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My husband never enjoyed eating. I’m not a natural in the kitchen, but I can follow recipes and make very decent meals. Recently, though, I face an emotional crisis when I try to plan and execute dinner because too often what I make is refused. Even stuffed peppers, which was a favorite, is now refused. Why? Claims he just doesn’t want it, or says it’s too heavy to eat after just waking up (which is always because he now sleeps all the time). He used to prefer spicy, Indian dishes (as opposed to my go-to Italian favorites). But now if I make or buy them, they sit untouched and I have to toss it out after a few days in the refrigerator. He doesn’t like sweet or thick smoothies, which I tried for a while. He never liked ice cream, either. (Crazy, I know!)


I don’t know what to make, and now neither of us are eating enough. Breakfast is ok, but dinner is a daily struggle.


Background: poor teeth, kidney disease, diabetes, extreme fatigue, vascular dementia. He used to have a reduced sugar and sodium diet, but not anymore because the doctors are just happy if he eats. Oh, and those nutritional drinks like Ensure are not a hit with him.

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There are periods of time when my husband is more picky, less cooperative with any menu plan, and it is more frustrating.

Get so tired of asking, accommodating only him. It is an ever changing situation.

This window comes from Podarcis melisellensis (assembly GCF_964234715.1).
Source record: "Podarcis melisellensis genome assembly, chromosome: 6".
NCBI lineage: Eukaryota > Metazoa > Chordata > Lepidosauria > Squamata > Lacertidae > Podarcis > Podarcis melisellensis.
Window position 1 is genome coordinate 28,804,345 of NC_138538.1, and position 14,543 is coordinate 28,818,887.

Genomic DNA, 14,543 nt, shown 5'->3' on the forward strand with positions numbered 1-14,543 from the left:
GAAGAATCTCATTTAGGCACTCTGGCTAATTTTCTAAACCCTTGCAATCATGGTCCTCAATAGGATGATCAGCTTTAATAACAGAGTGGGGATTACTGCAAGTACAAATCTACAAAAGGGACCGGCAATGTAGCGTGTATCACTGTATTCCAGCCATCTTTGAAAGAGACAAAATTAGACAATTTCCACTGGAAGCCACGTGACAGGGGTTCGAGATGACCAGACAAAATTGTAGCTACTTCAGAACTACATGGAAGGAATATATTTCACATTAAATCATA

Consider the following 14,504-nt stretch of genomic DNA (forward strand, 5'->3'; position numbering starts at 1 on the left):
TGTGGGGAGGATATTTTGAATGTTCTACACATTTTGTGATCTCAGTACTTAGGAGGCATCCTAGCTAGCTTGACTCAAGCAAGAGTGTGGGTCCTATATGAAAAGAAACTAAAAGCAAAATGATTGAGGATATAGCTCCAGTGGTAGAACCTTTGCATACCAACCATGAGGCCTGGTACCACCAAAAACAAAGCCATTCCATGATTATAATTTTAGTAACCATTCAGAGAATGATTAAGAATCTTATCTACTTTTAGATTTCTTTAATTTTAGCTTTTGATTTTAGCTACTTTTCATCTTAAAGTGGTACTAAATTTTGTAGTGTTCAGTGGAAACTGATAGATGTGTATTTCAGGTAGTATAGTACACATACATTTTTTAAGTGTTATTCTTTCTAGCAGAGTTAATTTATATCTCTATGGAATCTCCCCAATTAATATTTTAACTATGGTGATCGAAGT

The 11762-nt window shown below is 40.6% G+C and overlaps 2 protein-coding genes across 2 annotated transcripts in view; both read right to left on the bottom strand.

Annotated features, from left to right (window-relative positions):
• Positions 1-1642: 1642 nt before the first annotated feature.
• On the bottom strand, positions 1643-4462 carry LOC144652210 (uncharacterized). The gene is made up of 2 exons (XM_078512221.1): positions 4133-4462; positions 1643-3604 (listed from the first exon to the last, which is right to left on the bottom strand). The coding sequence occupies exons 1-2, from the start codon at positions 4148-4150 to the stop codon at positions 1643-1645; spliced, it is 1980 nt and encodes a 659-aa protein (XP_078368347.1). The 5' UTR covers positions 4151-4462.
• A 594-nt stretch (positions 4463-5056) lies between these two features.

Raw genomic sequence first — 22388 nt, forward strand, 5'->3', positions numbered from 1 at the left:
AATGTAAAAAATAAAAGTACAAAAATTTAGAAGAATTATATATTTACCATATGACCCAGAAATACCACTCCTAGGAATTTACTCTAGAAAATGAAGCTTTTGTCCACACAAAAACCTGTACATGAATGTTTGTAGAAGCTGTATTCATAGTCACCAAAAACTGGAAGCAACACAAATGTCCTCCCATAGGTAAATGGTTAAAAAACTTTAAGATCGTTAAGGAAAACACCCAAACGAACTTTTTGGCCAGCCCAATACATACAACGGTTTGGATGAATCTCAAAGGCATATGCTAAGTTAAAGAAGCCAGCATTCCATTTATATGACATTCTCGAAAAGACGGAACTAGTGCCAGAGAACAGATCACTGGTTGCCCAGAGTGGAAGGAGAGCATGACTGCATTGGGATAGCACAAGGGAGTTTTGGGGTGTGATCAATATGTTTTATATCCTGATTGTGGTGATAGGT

At times I cook for him separately.

At other times I put h i s plate, covered, on the table, as I am eating alone mostly anyway. He has social anxiety and has a ritual before he can come to the table.
Announcing dinner has him running the other way.

He will always eat a salad.
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Reply to Sendhelp
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I too struggle with this! It got to the point where I told my husband that he is on his own for dinner. I eat plant based and he doesn’t. You can’t make him eat the food you make but you don’t have to be stressed because of his... make him make his own meals.
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Reply to Healthnut22
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Dear Julia, I’d be concerned about your own food first. You have to stay strong to look after him. Perhaps it would be good to forget about eating the same dinner together, and feed the two of you differently. Cook up a big meal that you enjoy, and freeze one-meal portions for yourself. Find something that your husband will eat (you didn’t say that you had actually asked him!), and prepare that in one-meal or snack portions as well. You might need to buy a little freezer if you only have a fridge – and the stand-up half-height freezers are less efficient but much easier to find things in. Microwaves will prepare each meal quickly. You can eat at the same time, just different things.

Preparing and then throwing out food is depressing, and so is feeding yourself on invalid food. You need to look after both of you. Very best wishes, Margaret